Medieval Swords - EdgeThe edge of a sword is the part that does the primary damage in swords of this style. I should comment that there are "poking swords" which are meant to be impaled into their enemy, long thin swords such as rapiers. In comparison, the swords shown below are generally meant to slide the enemy, to use a dragging motion of the sharp edge to chop off limbs and heads.
When you are holding a sword so that one edge of the blade is pointed towards the enemy, that edge is known as the "true edge". The edge that is facing away from the enemy is the "false edge" - it can still be sharp depending on the sword, and it can still be used for attacks. If you were to flip the sword around in your hand so the opposite edge is facing the enemy, now the one that is NOW facing the enemy is known as the "true edge". It has to do with the sword's orientation to the enemy, and has nothing to do with the sword itself.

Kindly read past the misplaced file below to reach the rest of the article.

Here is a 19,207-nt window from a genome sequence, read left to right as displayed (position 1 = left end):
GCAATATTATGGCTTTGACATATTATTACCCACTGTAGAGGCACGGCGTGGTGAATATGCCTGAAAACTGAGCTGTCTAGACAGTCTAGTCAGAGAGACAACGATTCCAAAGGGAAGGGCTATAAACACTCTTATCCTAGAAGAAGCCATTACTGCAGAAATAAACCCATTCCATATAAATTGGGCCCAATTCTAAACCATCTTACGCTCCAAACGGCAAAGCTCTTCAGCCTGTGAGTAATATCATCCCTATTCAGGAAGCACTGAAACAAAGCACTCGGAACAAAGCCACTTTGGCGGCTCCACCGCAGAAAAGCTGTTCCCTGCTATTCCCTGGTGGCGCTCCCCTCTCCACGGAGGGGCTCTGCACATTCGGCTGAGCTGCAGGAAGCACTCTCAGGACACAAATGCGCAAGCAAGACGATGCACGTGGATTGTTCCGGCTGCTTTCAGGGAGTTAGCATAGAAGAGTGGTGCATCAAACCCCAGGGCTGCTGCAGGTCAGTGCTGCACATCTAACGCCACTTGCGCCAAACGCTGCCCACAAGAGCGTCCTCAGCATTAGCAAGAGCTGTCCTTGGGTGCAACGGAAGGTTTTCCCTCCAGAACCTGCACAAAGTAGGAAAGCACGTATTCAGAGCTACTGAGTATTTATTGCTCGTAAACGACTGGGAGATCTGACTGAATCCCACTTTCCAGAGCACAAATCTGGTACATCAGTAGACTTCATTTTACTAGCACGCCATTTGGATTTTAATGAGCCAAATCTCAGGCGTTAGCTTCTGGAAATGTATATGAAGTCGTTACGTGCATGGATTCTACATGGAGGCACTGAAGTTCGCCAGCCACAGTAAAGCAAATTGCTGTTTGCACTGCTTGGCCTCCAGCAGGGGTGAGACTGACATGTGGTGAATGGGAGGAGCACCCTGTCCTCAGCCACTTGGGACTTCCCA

The hand forged sword has an edge on each side of its blade, so it could be used coming and going.
The Charles V sword also has an edge on each side, but as it is much lighter, you'd probably want to go against an unarmored peasant with this one :)
The wooden sword has a pair of edges but they are not very functional. I suppose you could give someone a nasty splinter.
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